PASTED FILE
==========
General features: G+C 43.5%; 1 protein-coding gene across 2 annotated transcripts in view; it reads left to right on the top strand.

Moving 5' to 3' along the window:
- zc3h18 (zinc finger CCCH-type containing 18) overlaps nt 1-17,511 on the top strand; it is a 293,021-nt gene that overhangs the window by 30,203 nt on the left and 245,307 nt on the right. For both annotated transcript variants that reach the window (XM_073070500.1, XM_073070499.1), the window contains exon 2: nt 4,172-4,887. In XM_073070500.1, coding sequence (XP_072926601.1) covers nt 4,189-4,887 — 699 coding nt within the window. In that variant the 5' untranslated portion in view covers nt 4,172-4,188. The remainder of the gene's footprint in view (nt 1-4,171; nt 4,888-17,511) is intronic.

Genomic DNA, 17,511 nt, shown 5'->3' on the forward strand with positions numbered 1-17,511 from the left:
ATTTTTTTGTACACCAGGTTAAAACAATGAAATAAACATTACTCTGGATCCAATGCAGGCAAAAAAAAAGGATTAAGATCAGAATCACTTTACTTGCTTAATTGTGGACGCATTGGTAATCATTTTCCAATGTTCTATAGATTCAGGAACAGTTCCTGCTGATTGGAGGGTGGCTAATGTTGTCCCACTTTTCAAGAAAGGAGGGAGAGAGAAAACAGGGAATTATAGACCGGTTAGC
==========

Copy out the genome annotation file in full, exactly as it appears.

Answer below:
General features: G+C 43.5%; 1 protein-coding gene across 2 annotated transcripts in view; it reads left to right on the top strand.

Moving 5' to 3' along the window:
- zc3h18 (zinc finger CCCH-type containing 18) overlaps nt 1-17,511 on the top strand; it is a 293,021-nt gene that overhangs the window by 30,203 nt on the left and 245,307 nt on the right. For both annotated transcript variants that reach the window (XM_073070500.1, XM_073070499.1), the window contains exon 2: nt 4,172-4,887. In XM_073070500.1, coding sequence (XP_072926601.1) covers nt 4,189-4,887 — 699 coding nt within the window. In that variant the 5' untranslated portion in view covers nt 4,172-4,188. The remainder of the gene's footprint in view (nt 1-4,171; nt 4,888-17,511) is intronic.

Genomic DNA, 17,511 nt, shown 5'->3' on the forward strand with positions numbered 1-17,511 from the left:
ATTTTTTTGTACACCAGGTTAAAACAATGAAATAAACATTACTCTGGATCCAATGCAGGCAAAAAAAAAGGATTAAGATCAGAATCACTTTACTTGCTTAATTGTGGACGCATTGGTAATCATTTTCCAATGTTCTATAGATTCAGGAACAGTTCCTGCTGATTGGAGGGTGGCTAATGTTGTCCCACTTTTCAAGAAAGGAGGGAGAGAGAAAACAGGGAATTATAGACCGGTTAGC